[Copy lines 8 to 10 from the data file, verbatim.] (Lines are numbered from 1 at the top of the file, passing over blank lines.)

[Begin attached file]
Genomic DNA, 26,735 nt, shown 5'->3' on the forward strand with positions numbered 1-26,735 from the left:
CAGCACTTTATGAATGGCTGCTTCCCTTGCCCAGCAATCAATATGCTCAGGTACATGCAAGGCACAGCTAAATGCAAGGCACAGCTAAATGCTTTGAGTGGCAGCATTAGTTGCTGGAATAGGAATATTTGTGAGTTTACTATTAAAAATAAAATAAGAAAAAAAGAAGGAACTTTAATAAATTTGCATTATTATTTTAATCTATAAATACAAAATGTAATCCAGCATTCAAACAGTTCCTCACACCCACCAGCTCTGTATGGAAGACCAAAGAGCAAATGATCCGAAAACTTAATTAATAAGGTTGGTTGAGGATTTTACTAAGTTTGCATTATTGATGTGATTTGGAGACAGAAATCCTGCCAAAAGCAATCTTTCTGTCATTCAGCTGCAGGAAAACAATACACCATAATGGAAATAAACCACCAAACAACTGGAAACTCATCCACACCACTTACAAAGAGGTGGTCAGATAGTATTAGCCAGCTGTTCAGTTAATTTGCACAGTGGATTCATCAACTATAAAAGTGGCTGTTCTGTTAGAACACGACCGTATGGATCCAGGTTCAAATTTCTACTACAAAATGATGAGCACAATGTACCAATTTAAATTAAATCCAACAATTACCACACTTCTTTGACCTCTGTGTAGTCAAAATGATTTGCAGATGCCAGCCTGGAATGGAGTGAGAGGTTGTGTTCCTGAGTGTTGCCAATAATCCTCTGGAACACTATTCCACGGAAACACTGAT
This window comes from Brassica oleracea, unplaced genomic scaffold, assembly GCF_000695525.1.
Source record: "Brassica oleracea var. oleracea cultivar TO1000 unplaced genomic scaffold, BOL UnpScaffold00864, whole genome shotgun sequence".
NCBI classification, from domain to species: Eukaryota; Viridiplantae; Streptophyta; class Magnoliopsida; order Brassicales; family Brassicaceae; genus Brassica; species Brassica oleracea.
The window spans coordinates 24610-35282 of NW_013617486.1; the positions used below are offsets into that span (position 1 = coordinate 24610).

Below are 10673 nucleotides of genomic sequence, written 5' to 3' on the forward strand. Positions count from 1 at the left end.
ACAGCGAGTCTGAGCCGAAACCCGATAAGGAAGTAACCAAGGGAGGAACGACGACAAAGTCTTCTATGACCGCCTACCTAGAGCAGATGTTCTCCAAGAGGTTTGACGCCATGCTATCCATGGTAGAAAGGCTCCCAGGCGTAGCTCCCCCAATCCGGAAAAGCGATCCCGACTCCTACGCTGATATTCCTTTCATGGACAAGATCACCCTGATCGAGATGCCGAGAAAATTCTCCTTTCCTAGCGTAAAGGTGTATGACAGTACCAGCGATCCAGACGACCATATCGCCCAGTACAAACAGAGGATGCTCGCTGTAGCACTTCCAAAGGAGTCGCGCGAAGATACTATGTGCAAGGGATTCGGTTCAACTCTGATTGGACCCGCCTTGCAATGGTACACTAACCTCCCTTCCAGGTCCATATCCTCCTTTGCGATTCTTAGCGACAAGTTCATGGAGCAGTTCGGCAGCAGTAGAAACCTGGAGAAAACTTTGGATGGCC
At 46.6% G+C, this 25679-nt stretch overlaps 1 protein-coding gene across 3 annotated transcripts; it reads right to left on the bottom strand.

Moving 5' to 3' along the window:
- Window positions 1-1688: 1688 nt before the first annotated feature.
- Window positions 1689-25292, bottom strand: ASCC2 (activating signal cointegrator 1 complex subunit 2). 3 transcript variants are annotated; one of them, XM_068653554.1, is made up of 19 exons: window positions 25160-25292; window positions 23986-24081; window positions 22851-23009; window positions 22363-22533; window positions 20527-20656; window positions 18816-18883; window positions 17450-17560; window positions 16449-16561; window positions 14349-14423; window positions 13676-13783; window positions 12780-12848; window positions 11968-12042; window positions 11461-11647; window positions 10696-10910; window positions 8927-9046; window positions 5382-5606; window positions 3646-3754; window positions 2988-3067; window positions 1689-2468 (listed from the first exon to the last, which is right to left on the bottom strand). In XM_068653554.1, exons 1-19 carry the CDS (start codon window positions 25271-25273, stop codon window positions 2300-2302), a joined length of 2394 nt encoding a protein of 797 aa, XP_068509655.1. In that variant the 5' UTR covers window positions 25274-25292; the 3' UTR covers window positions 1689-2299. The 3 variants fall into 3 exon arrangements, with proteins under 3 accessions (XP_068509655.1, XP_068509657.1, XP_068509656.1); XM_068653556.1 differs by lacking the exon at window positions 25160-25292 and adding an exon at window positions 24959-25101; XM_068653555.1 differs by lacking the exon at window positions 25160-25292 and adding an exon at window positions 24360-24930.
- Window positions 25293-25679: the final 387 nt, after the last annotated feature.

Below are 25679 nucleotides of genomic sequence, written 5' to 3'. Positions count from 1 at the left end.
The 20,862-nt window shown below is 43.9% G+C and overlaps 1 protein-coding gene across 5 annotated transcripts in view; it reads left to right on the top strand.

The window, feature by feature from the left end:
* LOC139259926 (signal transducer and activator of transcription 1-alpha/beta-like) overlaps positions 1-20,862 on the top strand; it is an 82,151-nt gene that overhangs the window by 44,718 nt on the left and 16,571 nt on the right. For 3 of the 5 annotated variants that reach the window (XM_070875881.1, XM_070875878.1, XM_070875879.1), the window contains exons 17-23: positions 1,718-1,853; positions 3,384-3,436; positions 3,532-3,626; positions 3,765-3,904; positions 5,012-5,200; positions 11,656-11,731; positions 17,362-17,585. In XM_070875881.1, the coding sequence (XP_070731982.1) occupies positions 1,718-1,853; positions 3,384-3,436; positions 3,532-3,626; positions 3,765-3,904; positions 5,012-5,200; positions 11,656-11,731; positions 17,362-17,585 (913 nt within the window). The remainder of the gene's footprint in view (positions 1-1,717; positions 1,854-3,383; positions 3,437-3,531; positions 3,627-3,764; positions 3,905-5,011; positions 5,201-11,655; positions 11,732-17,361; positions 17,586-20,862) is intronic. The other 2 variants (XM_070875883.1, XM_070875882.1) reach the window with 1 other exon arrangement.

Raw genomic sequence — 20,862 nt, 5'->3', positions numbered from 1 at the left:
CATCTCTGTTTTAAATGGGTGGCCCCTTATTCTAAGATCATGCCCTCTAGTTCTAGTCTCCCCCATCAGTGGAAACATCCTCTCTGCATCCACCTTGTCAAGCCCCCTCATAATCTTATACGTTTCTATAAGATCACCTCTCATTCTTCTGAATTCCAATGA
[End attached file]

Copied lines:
ACAGCGAGTCTGAGCCGAAACCCGATAAGGAAGTAACCAAGGGAGGAACGACGACAAAGTCTTCTATGACCGCCTACCTAGAGCAGATGTTCTCCAAGAGGTTTGACGCCATGCTATCCATGGTAGAAAGGCTCCCAGGCGTAGCTCCCCCAATCCGGAAAAGCGATCCCGACTCCTACGCTGATATTCCTTTCATGGACAAGATCACCCTGATCGAGATGCCGAGAAAATTCTCCTTTCCTAGCGTAAAGGTGTATGACAGTACCAGCGATCCAGACGACCATATCGCCCAGTACAAACAGAGGATGCTCGCTGTAGCACTTCCAAAGGAGTCGCGCGAAGATACTATGTGCAAGGGATTCGGTTCAACTCTGATTGGACCCGCCTTGCAATGGTACACTAACCTCCCTTCCAGGTCCATATCCTCCTTTGCGATTCTTAGCGACAAGTTCATGGAGCAGTTCGGCAGCAGTAGAAACCTGGAGAAAACTTTGGATGGCC
At 46.6% G+C, this 25679-nt stretch overlaps 1 protein-coding gene across 3 annotated transcripts; it reads right to left on the bottom strand.

Moving 5' to 3' along the window: